News Release

Researchers collab to explore how saving island life can sink an island

Researchers in North Carolina have created a coastal evolution model to analyze how coastal management activities on barrier islands, meant to adapt to sea-level rise, interact with natural processes that would otherwise keep barrier islands above water.

Peer-Reviewed Publication

University of North Carolina at Chapel Hill

Researchers in North Carolina have created a simulation model to analyze how coastal management activities meant to protect barrier islands from sea-level rise can disrupt natural processes that are keeping barrier islands above water.

As co-author, Laura Moore, UNC-Chapel Hill professor of coastal geomorphology joined the study’s lead author, Katherine Anarde, assistant professor of coastal engineering at NC State University, A. Brad Murray, professor of geomorphology and coastal processes at Duke University, and a group of researchers in North Carolina to create a computer model that simulates dynamics of barrier island systems over the next two centuries. The model shows how the natural processes that create and maintain these systems affect communities and infrastructure, and how human efforts to protect communities and infrastructure, in turn, affect those natural processes. They published two studies on the work in “Earth Futures" that can be read here and here.

“Counterintuitively, the more successful humans are in preventing storm impacts, the less resilient the barrier system becomes in the long term,” said Moore. “Difficult tradeoffs are going to be inevitable when it comes to managing the coast with the hope of preserving coastal living as we know it.”

Barrier islands are narrow offshore landforms that run parallel to the mainland coastline. These are dynamic features, naturally gaining elevation and migrating landward as sea level rises or sediment supply dwindles. Barrier islands absorb wave energy before waves hit the mainland, which can lessen coastal storm surge and flooding. The United States has the greatest extent of barriers worldwide, stretching across much of the Southeast and Gulf of Mexico.

Coastal communities on barrier islands, which have long grappled with eroding shorelines and coastal storms, now face substantial sea-level rise due to climate change. They are already encountering increased risks of coastal flooding and threats to critical infrastructure.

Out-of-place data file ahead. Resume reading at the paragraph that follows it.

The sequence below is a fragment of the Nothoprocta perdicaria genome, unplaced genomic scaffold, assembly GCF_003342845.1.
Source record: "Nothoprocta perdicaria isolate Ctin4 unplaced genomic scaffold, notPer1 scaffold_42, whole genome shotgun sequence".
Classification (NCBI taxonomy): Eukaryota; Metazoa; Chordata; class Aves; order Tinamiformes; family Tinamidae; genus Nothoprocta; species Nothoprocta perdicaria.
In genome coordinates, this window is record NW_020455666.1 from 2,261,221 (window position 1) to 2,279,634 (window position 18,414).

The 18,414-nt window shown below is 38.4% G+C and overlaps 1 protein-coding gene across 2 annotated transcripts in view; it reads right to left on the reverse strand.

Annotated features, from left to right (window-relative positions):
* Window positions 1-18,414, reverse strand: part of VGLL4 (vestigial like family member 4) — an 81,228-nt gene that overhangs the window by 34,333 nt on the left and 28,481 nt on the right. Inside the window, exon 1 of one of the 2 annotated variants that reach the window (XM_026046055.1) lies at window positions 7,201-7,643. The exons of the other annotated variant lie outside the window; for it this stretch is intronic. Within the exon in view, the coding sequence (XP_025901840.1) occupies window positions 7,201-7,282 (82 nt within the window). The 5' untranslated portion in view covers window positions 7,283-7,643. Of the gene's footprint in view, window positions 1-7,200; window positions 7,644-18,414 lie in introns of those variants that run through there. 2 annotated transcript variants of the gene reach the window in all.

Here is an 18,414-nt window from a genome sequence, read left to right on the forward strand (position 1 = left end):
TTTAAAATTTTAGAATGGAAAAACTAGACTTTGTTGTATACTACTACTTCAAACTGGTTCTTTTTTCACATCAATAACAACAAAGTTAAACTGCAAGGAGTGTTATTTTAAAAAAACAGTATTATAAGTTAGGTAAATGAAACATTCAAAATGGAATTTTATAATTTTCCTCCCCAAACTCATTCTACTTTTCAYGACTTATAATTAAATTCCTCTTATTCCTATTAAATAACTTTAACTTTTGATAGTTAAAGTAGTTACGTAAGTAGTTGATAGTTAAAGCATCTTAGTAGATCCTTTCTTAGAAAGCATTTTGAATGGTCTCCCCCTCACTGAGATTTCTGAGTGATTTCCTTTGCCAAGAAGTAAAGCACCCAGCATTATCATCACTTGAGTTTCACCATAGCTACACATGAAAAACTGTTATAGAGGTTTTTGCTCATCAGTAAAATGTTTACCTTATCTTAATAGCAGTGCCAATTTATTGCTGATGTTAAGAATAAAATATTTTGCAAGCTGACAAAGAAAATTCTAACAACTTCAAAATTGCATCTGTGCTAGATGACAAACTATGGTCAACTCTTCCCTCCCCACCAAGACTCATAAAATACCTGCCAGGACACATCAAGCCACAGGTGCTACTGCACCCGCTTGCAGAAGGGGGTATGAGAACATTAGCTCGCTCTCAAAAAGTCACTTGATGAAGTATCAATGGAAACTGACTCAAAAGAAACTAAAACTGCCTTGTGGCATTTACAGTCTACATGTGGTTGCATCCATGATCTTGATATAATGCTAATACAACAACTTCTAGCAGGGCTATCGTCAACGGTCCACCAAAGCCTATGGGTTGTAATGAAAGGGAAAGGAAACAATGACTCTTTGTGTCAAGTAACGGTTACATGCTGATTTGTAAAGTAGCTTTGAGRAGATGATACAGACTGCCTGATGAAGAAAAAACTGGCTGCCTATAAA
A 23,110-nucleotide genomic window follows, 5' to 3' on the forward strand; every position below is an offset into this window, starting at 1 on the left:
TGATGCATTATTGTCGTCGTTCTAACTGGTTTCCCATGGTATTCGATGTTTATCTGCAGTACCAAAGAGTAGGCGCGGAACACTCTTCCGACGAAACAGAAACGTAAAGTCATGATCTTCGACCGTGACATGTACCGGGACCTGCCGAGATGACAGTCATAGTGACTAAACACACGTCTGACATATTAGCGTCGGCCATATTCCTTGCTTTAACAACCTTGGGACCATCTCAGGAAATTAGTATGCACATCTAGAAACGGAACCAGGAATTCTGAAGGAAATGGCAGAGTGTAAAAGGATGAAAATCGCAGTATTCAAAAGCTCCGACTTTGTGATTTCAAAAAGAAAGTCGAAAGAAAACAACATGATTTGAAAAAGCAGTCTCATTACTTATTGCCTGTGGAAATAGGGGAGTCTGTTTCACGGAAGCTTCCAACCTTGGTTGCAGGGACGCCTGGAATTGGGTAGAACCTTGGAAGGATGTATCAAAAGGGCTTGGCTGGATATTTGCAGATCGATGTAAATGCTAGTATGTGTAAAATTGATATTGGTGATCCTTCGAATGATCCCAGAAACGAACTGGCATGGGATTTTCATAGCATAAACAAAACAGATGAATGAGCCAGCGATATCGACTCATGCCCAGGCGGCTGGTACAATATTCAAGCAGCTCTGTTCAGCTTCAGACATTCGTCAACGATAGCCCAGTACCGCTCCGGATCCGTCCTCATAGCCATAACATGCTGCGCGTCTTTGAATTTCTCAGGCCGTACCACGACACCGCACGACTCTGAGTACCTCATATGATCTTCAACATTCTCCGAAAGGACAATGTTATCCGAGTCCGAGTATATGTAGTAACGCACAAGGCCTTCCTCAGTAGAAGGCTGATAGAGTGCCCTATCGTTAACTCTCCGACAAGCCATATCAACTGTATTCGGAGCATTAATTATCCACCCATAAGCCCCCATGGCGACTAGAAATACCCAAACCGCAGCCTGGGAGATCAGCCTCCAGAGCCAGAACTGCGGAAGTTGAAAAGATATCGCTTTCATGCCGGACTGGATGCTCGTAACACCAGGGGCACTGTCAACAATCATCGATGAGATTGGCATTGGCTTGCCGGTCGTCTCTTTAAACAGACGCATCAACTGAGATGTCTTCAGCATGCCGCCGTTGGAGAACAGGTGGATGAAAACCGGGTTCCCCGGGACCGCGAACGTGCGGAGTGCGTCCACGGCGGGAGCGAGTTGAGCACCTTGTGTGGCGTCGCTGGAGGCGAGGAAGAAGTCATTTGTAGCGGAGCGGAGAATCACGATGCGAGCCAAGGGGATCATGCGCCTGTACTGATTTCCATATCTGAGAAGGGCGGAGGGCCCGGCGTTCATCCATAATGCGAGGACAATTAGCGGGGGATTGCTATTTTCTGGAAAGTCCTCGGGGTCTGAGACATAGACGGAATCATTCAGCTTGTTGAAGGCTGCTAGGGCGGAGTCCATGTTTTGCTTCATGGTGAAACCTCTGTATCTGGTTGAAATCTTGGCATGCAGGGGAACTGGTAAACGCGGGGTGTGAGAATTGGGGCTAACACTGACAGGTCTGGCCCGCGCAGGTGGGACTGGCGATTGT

Many of these coastal communities rely on federally subsidized “beach nourishment” — the artificial widening of beaches with sand — or engineered solutions, such as the construction of artificially high dunes, to adapt to changing climate threats.

Some solutions, however, interrupt natural processes that have kept barriers above sea level.

Sand deposited on these islands when storm waves knock down dunes is essential to maintain barriers’ width and elevation. But on developed barriers, storm fallout — including overwashed sand on roads — are hazards.

The researchers’ modelling demonstrates that how long a barrier remains habitable varies with different coastal management strategies and climate scenarios.

For example, the model showed that shifting away from the practices of protecting roads with tall dunes and bulldozing overwashed sand off paved surfaces may allow barriers that would have become uninhabitable to rebound and keep up with sea level rise longer.

Adopting management strategies that allow one segment of the shoreline to evolve naturally — such as building a long bridge to replace part of a highway — can increase the barrier system’s resilience in that area. However, management strategies in one area affect erosion rates in adjacent areas.

Increasing long-term resilience in one area can come at the cost of higher shoreline stabilization costs for neighboring communities. Given these connections along the shore, stakeholders in neighboring coastal areas may benefit from collaborating, the authors noted.

The National Science Foundation funded this study with contributions from the Gulf Research Program Early-Career Research Fellowship Program.

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